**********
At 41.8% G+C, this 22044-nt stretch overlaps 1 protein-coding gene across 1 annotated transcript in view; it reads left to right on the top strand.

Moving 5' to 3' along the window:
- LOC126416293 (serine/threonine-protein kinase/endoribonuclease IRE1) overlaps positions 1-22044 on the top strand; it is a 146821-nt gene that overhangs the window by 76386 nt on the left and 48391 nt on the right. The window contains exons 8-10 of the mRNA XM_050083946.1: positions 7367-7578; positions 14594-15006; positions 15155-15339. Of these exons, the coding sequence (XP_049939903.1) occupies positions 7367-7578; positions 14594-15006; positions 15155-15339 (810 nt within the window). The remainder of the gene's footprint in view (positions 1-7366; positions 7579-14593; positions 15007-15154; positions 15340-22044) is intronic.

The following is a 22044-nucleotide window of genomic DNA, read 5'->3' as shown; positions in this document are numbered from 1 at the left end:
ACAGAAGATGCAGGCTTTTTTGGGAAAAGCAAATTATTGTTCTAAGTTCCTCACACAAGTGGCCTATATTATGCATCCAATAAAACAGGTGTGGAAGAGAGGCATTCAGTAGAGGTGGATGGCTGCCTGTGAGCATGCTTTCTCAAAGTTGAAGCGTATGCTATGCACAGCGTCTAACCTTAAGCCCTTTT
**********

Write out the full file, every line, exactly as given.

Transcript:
At 41.8% G+C, this 22044-nt stretch overlaps 1 protein-coding gene across 1 annotated transcript in view; it reads left to right on the top strand.

Moving 5' to 3' along the window:
- LOC126416293 (serine/threonine-protein kinase/endoribonuclease IRE1) overlaps positions 1-22044 on the top strand; it is a 146821-nt gene that overhangs the window by 76386 nt on the left and 48391 nt on the right. The window contains exons 8-10 of the mRNA XM_050083946.1: positions 7367-7578; positions 14594-15006; positions 15155-15339. Of these exons, the coding sequence (XP_049939903.1) occupies positions 7367-7578; positions 14594-15006; positions 15155-15339 (810 nt within the window). The remainder of the gene's footprint in view (positions 1-7366; positions 7579-14593; positions 15007-15154; positions 15340-22044) is intronic.

The following is a 22044-nucleotide window of genomic DNA, read 5'->3' as shown; positions in this document are numbered from 1 at the left end:
ACAGAAGATGCAGGCTTTTTTGGGAAAAGCAAATTATTGTTCTAAGTTCCTCACACAAGTGGCCTATATTATGCATCCAATAAAACAGGTGTGGAAGAGAGGCATTCAGTAGAGGTGGATGGCTGCCTGTGAGCATGCTTTCTCAAAGTTGAAGCGTATGCTATGCACAGCGTCTAACCTTAAGCCCTTTT